APBF asks govt to take serious measures, as rupee witness volatile trend



ISLAMABAD: The All Pakistan Business Forum (APBF) has stressed the need for taking serious measures, as the rupee still continues to witness volatile trend in the process of trading against dollar and other major currencies, amidst the government securing the external financing requirements for the current fiscal year. Moreover, the sharp increase in the policy rate would result in curbing demand to lower the pressure of imports on the current account, so the weak rupee is a question mark in present circumstances.

APBF President Syed Maaz Mahmood in a statement issued here, observed that besides increasing exports and controlling imports the government will have to take administrative measures, as a large demand of cash dollars are seen in the market.

He argued that this devaluation of the currency was dictated by the IMF through prior actions and it has nothing to do with macroeconomic fundamentals. He said that there was a complete breakdown of economic policymaking, as the country’s fiscal policy had become subservient to monetary and exchange rate policies.

Maaz Mahmood said that the monetary tightening and exchange rate depreciation resulted in higher inflation, public debt and debt servicing. The empirical evidence showed that the one percent monetary tightening hiked the inflationary pressure by 1.3 percent in the case of Pakistan, he added.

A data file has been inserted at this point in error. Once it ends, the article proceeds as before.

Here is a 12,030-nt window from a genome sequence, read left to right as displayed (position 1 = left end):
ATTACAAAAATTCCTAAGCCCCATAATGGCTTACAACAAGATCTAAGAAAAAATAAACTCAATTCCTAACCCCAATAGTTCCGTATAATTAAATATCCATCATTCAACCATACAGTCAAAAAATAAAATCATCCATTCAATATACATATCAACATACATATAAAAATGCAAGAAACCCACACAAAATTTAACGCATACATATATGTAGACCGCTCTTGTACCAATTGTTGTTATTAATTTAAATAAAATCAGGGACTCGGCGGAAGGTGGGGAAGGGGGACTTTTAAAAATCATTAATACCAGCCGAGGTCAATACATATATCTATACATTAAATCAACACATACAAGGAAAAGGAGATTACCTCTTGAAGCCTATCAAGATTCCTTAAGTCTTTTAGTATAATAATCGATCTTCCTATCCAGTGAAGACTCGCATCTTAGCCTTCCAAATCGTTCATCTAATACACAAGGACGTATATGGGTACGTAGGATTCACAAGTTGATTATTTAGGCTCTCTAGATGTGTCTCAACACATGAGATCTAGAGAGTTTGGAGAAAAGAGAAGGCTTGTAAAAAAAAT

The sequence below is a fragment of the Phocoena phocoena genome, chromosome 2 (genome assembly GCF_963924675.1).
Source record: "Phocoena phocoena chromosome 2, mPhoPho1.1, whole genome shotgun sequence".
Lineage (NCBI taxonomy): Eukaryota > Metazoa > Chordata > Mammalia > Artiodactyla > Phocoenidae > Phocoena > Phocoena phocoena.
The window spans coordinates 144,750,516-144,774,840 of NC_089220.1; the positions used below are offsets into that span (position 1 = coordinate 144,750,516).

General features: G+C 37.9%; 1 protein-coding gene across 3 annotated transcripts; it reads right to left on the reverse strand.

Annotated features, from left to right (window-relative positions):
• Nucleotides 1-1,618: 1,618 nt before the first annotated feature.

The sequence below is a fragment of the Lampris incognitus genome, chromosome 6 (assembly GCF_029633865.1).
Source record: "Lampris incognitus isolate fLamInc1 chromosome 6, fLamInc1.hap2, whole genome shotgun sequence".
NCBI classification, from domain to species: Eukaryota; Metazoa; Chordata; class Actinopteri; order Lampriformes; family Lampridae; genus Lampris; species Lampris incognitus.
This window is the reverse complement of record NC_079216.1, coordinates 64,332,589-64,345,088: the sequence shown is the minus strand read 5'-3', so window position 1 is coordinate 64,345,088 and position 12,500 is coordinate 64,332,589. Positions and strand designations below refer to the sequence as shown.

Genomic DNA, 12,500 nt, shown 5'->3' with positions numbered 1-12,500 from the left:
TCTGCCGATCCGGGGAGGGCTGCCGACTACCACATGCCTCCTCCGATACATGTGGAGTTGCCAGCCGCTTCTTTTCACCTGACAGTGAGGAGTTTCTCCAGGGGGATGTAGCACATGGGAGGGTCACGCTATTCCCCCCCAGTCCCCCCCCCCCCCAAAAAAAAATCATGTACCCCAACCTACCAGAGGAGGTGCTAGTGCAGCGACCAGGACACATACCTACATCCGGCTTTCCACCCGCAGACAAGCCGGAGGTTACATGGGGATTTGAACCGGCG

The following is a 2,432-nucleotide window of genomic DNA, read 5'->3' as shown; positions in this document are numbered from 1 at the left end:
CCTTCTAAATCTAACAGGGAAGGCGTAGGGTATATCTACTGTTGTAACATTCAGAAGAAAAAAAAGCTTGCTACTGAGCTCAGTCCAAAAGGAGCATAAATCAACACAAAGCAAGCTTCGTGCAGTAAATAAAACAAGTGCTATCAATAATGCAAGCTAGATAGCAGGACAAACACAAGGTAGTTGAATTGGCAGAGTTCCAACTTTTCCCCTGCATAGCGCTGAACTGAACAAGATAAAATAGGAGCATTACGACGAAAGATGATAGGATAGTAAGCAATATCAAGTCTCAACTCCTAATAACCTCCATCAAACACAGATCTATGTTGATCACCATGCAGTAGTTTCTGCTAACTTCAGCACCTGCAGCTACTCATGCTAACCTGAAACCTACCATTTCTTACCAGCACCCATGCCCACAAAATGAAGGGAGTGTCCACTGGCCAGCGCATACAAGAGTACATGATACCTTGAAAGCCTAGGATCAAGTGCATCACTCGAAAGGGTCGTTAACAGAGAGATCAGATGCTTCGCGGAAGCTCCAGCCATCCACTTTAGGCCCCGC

He said that the US dollar continued to rise against the rupee, reaching a record high in interbank trade amidst growing current account deficit. The government needs to devise a strategy on war-footing to increase foreign investment in Pakistan so as to stop the upward trajectory of the dollar, he added.

He urged the government to control volatility of rupee against the US dollar, as the industrial revival and economic growth is not possible without stability of local currency. He said that the massive devaluation of currency fuelled inflationary pressures, adding that two major factors contributed to the price hike. First, the prices of food and commodities as well as fuel prices skyrocketed in the international market, and second, the depreciation of the exchange rate by 30 percent also led to higher inflation, he added.

He said that 10 percent devaluation of the currency raised the Consumer Price Index (CPI)-based inflation by 0.6 percent.

As a result, he said, the 30 percent depreciation resulted in increasing inflationary pressures by approximately two percent. This indicates that from the inflation standing at 11.5 percent on a monthly basis, nearly two percent comes through depreciation of the exchange rate, he pointed out.

The APBF President observed that having a clear policy to curb the volatility in exchange market, the central bank should be fully geared to act and monitor the movements more vigilantly and should be ahead of the curve as they have more information than an average market player. And being back in the IMF program amid the falling global commodity prices and full coverage of external financing needs, there is no basis for continuation of the high volatility in exchange rate, he added. 

SBP has a stated policy to intervene wherever volatility needs to be curbed without changing the direction, which is now essentially market-determined. The policy is being pursued vigorously on the daily movement. However, the volatility on weekly or monthly basis often turns out to be detrimental for businesses. Since the exchange rate is flexible, speculators jump in; they make quick bucks due to currency volatility.